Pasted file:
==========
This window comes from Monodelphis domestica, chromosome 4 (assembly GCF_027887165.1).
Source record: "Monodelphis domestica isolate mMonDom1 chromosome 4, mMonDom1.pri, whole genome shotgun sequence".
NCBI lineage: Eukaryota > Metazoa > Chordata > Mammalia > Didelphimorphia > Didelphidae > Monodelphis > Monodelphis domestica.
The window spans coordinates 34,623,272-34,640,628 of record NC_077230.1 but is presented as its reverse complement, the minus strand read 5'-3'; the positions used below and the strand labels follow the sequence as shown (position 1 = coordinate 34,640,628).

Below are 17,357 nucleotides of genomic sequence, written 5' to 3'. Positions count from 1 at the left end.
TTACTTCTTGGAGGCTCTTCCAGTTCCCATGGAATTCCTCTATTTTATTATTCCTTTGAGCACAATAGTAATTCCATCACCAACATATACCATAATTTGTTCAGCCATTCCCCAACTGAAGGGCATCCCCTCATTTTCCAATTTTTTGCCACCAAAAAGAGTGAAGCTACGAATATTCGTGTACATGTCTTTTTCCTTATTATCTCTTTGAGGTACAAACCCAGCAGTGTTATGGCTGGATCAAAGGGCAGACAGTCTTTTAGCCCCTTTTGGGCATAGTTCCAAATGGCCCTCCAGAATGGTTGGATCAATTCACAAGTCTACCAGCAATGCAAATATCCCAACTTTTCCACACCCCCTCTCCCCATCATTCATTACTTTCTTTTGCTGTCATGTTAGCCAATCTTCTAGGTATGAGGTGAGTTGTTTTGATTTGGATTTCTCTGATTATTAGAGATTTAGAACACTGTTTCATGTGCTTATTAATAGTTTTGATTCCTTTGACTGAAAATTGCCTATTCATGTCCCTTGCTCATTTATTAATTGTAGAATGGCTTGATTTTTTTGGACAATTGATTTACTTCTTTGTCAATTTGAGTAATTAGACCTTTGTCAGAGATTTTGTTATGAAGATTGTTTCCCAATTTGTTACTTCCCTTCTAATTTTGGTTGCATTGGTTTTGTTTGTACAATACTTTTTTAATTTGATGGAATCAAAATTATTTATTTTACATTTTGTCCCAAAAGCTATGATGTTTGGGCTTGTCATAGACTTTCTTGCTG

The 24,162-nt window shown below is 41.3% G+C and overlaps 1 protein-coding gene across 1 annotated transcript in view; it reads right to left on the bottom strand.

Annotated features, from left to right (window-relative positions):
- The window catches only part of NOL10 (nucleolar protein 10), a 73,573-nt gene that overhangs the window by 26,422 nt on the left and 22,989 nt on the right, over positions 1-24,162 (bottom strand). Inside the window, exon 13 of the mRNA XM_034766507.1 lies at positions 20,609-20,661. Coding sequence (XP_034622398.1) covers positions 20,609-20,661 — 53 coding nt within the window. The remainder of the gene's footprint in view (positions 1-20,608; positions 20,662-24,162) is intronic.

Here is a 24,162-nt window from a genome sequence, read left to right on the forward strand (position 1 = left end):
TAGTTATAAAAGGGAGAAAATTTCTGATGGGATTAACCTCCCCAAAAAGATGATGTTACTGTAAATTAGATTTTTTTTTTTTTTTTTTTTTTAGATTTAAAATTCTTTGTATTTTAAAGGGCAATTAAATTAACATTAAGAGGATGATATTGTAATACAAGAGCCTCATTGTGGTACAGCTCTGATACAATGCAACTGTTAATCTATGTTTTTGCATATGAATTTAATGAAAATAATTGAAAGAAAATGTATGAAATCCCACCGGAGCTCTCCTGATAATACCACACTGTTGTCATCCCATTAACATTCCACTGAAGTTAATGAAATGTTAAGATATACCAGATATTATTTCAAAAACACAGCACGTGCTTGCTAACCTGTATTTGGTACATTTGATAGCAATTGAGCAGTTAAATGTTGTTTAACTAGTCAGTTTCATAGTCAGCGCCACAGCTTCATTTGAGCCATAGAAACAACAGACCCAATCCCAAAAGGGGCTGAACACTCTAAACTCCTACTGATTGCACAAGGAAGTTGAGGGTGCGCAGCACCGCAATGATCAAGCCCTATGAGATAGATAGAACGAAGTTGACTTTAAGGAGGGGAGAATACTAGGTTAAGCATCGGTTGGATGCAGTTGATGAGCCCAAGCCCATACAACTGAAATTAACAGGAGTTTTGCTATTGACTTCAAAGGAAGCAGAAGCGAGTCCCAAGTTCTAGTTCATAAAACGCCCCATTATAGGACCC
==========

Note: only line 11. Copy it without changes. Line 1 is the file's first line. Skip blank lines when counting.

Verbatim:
TAGTTATAAAAGGGAGAAAATTTCTGATGGGATTAACCTCCCCAAAAAGATGATGTTACTGTAAATTAGATTTTTTTTTTTTTTTTTTTTTTAGATTTAAAATTCTTTGTATTTTAAAGGGCAATTAAATTAACATTAAGAGGATGATATTGTAATACAAGAGCCTCATTGTGGTACAGCTCTGATACAATGCAACTGTTAATCTATGTTTTTGCATATGAATTTAATGAAAATAATTGAAAGAAAATGTATGAAATCCCACCGGAGCTCTCCTGATAATACCACACTGTTGTCATCCCATTAACATTCCACTGAAGTTAATGAAATGTTAAGATATACCAGATATTATTTCAAAAACACAGCACGTGCTTGCTAACCTGTATTTGGTACATTTGATAGCAATTGAGCAGTTAAATGTTGTTTAACTAGTCAGTTTCATAGTCAGCGCCACAGCTTCATTTGAGCCATAGAAACAACAGACCCAATCCCAAAAGGGGCTGAACACTCTAAACTCCTACTGATTGCACAAGGAAGTTGAGGGTGCGCAGCACCGCAATGATCAAGCCCTATGAGATAGATAGAACGAAGTTGACTTTAAGGAGGGGAGAATACTAGGTTAAGCATCGGTTGGATGCAGTTGATGAGCCCAAGCCCATACAACTGAAATTAACAGGAGTTTTGCTATTGACTTCAAAGGAAGCAGAAGCGAGTCCCAAGTTCTAGTTCATAAAACGCCCCATTATAGGACCC